In letters: Franz Liszt to Robert Schumann

"[...] As to the Kinderscenen, I owe to them one of the greatest pleasures of my life. You know, or you don’t know, that I have a little girl of three years old, whom everybody agrees in considering angelic (did you ever hear such a commonplace?). Her name is Blandine-Rachel, and her surname Moucheron. It goes without saying that she has a complexion of roses and milk, and that her fair golden hair reaches to her feet just like a savage. She is, however, the most silent child, the most sweetly grave, the most philosophically gay in the world. I have every reason to hope also that she will not be a musician, from which may Heaven preserve her! "Well, my dear Monsieur Schumann, two or three times a week (on fine and good days!) I play your Kinderscenen to her in the evening; this enchants her, and me still more, as you may imagine, so that often I go over the first repeat twenty times without going any further. Really I think you would be satisfied with this success if you could be a witness of it!"

— Wednesday June 5th, 1839.

In letters: Franz Liszt on Schubert

[To Sigmund Lebert, December 1868.] Dear friend,

The annotations to Schubert's Sonatas demanded more time than I had anticipated. For some weeks past I have been working industriously at them—now they are finished ad unguem.

Our pianists scarcely realise what a glorious treasure they have in Schubert's pianoforte compositions. Most pianists play them over en passant, notice here and there repetitions, lengthinesses, apparent carelessnesses, and then lay them aside. It is true that Schubert himself is somewhat to blame for the very unsatisfactory manner in which his admirable pianoforte pieces are treated. He was too immoderately productive, wrote incessantly, mixing insignificant with important things, grand things with mediocre work, paid no heed to criticism, and always soared on his wings. Like a bird in the air, he lived in music and sang in angelic fashion.

O never-resting, ever-welling genius, full of tenderness! O my cherished Hero of the Heaven of Youth! Harmony, freshness, power, grace, dreamings, passion, soothings, tears and flames pour forth from the depths and heights of thy soul, and thou makest us almost forget the greatness of thine excellence in the fascination of thy spirit!——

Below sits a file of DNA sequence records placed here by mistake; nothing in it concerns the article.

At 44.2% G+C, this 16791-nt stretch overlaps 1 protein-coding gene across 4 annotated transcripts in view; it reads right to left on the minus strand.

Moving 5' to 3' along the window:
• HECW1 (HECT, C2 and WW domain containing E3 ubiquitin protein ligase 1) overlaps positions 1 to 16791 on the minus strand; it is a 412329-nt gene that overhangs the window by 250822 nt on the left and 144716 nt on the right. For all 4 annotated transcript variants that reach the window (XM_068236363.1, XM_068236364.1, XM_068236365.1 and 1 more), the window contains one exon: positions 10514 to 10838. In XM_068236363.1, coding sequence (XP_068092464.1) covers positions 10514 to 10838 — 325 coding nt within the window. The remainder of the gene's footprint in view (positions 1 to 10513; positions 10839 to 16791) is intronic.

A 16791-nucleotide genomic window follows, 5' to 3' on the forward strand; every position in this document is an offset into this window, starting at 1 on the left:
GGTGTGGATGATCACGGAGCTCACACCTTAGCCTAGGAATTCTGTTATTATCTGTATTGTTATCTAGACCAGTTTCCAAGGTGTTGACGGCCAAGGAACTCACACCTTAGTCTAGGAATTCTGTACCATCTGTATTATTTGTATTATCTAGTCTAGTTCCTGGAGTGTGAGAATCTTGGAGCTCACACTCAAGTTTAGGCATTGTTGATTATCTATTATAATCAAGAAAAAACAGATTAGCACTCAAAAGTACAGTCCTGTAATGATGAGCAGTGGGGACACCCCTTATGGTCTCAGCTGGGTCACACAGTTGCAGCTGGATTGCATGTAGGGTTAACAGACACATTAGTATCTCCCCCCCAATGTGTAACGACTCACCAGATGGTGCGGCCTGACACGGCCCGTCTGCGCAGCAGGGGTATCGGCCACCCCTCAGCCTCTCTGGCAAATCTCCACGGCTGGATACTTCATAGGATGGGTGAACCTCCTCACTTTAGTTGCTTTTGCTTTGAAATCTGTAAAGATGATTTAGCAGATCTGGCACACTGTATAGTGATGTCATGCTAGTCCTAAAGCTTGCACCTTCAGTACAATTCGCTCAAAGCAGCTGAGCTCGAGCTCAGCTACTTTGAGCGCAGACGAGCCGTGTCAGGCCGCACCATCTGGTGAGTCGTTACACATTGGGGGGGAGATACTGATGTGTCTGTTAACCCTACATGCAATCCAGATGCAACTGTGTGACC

Let us limit our edition of Schubert's pianoforte compositions to 2 Sonatas, the G major Fantasia (a Virgilian poem!), the splendid "Wanderer"-dithyramb (C major Fantasia), 2 books of Impromptus, Moments Musicals and all his Valses (among which there are gems of the first water). All this will be sent to you forthwith; and in addition Weber's Polonaises.

In the Sonatas you will find some various readings, which appear to me tolerably appropriate. Several passages, and the whole of the conclusion of the C major Fantasia, I have re-written in modern pianoforte form, and I flatter myself that Schubert would not be displeased with it.

The pianoforte Duets of Schubert (Holle's edition) please address to Weimar, as I have no time left for revisings in Rome. Send me also a copy of the "Aufforderung zum Tanz" ["Invitation to the Dance"] that is so drummed at everywhere. You forgot to let me have this piece of salon-fireworks with the other music, and I too did not remember it at the time; years ago I had to play this "Invitation" over and over again, times innumerable—without the smallest "invitation" on my part—and it became a detestable nuisance to me. However, such a show-piece must not be omitted in Cotta's edition of Weber.

Your visit to Weimar, dear friend, will be very welcome and agreeable to me. When there we shall be able to discuss, weigh and settle a number of things very conveniently.

With sincere thanks, I remain

Yours in all friendship,

F. Liszt

Villa d'Este, December 2nd, 1868

P.S. — I have not received the French translation of your Method.

From Alan Walker's open letter to Franz Liszt

Dear and highly esteemed Master! I have long cherished the notion of writing to you, and I am grateful beyond measure that I now have an opportunity to do so. To many people it may seem strange that I would want to communicate with you at all, you who have been dead for more than a century. If so, that can only be because they lack imaignation and are incapable of understanding how important your life and work have become to me. Suffice it to say that during the twenty-five years I worked on your biography, which surely gives me some claim to your attention, there were times when I longed to set aside my work in order to consult you directly about the problems before me.

[...]

What better place to start than at the beginning? Your early education was neglected, a situation you strove to overcome in later years. I recall reading somewhere that you attended school in your natal village of Raiding from your sixth year and received some basic tuition in reading and writing from the village schoolmaster Johann Rohrer. The most telling image I retained when considering your rustic education was that the schoolroom in which you and your fellow pupils were prepared for the outside world by Rohrer was a mere twenty feet in length and fourteen feet in width. From this early construction, you widened your boundaries to a point where you were able to embrace the whole world.